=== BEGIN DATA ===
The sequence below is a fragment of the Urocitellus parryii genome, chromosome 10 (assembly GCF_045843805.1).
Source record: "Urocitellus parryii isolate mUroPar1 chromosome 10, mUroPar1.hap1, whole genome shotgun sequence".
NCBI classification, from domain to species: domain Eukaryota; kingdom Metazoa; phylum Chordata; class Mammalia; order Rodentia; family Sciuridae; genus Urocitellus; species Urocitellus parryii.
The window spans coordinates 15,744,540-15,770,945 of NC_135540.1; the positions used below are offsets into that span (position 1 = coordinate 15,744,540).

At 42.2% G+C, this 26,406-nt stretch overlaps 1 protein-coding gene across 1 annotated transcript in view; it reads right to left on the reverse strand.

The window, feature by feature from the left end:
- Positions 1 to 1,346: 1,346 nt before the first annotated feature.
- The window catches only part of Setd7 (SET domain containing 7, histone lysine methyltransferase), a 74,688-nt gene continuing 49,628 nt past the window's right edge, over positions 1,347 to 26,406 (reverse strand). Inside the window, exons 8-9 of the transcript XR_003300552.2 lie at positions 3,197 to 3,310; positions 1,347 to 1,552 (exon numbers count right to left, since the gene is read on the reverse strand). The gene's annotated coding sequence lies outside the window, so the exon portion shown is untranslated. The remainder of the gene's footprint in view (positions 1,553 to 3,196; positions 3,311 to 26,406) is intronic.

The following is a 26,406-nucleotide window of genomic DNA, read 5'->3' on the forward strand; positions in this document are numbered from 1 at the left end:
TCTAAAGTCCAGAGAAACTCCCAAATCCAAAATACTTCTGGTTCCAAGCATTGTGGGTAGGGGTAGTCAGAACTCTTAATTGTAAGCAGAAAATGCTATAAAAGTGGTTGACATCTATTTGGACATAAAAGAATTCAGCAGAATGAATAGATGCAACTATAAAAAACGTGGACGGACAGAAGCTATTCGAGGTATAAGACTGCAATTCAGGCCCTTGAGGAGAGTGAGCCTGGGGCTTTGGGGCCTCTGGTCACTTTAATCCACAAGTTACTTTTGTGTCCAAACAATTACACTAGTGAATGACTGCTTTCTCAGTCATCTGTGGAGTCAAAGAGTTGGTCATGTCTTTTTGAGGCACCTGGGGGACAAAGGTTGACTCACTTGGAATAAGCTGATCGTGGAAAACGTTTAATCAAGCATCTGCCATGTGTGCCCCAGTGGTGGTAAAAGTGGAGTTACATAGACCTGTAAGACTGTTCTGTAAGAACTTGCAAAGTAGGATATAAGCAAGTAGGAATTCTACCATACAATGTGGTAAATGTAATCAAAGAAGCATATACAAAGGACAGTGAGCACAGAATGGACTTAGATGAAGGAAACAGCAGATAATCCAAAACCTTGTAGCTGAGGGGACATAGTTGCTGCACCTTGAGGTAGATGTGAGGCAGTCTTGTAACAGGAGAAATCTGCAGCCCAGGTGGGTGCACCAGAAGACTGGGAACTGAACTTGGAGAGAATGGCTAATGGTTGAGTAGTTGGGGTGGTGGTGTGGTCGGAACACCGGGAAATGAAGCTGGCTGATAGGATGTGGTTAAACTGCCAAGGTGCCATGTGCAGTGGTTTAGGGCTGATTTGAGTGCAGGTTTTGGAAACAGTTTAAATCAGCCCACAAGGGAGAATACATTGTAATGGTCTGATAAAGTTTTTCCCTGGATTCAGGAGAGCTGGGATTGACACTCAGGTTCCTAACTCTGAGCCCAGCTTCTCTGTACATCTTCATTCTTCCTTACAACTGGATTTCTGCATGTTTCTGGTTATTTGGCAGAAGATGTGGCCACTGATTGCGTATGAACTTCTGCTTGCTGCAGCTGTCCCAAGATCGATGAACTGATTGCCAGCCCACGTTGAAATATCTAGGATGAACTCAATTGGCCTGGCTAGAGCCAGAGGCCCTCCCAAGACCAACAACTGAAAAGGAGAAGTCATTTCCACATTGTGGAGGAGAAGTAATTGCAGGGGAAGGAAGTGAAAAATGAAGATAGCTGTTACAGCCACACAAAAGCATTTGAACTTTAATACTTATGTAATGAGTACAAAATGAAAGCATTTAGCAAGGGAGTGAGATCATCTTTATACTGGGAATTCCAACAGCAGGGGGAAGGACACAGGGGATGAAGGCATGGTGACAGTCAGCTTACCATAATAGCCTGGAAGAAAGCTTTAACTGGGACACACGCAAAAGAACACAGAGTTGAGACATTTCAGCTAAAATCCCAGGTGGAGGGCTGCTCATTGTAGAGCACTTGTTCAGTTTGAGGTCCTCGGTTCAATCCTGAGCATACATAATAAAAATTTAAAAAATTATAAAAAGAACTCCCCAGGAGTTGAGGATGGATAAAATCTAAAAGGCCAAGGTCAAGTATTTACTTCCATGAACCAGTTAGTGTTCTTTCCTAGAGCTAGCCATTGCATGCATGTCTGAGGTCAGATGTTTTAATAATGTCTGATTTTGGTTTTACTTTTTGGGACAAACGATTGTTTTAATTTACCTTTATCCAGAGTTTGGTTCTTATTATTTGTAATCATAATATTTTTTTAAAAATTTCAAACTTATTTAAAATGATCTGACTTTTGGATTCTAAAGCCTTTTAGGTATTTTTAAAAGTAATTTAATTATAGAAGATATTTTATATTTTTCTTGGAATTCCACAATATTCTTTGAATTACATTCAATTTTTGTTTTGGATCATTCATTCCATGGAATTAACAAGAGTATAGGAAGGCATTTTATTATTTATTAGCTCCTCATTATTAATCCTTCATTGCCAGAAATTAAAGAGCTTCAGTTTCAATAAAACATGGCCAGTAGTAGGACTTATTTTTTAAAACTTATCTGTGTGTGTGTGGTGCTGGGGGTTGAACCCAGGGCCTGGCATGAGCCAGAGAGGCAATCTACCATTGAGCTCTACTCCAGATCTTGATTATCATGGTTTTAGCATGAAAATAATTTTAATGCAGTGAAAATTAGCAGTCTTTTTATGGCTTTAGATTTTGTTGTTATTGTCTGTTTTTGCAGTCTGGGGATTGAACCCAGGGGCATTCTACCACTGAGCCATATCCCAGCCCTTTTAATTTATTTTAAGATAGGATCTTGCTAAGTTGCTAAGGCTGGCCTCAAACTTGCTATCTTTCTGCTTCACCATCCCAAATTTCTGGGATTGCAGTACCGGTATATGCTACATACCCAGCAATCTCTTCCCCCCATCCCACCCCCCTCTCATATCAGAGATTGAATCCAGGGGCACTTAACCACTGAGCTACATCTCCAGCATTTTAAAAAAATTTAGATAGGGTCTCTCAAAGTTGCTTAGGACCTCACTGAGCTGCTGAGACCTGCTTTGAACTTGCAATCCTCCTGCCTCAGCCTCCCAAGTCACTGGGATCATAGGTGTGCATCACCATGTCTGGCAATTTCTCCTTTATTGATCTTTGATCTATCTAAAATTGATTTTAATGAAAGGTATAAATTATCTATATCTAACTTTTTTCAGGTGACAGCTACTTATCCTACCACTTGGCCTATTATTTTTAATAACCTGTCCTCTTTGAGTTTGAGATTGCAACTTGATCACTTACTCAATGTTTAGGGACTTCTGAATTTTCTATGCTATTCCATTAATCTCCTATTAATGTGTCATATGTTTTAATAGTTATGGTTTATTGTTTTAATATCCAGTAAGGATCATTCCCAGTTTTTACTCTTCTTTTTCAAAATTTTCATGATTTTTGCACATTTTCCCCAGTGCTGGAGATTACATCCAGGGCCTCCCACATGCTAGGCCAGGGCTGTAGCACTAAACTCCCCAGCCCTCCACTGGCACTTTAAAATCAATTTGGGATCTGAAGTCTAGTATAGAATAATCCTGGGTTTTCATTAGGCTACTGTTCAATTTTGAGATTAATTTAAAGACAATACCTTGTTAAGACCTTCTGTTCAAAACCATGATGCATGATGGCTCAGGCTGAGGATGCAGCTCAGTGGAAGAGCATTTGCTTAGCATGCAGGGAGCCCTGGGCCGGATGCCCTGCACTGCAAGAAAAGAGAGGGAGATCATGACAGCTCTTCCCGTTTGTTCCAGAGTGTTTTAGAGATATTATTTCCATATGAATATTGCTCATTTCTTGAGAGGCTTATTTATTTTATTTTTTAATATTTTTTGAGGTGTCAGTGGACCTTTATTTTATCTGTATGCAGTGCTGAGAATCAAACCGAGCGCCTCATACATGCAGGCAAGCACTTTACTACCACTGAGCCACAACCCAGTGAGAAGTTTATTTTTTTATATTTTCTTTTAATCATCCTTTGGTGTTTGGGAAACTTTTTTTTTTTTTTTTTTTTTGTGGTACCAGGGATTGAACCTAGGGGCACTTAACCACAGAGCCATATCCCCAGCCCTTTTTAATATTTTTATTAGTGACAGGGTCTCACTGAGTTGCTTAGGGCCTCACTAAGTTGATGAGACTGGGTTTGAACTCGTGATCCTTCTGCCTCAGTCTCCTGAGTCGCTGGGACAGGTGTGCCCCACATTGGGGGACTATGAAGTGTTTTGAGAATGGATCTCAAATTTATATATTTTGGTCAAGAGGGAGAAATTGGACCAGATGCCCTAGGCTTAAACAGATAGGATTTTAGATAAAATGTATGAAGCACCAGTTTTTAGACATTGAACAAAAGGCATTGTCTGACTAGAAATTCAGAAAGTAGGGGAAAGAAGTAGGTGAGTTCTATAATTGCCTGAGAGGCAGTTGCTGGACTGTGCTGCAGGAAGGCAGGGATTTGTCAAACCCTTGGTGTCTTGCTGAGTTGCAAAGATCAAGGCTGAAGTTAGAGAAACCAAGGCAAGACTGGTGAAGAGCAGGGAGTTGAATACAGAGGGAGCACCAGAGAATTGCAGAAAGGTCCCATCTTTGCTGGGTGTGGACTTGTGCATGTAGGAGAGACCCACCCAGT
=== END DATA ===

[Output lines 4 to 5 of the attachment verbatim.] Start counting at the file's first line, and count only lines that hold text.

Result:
The window spans coordinates 15,744,540-15,770,945 of NC_135540.1; the positions used below are offsets into that span (position 1 = coordinate 15,744,540).

At 42.2% G+C, this 26,406-nt stretch overlaps 1 protein-coding gene across 1 annotated transcript in view; it reads right to left on the reverse strand.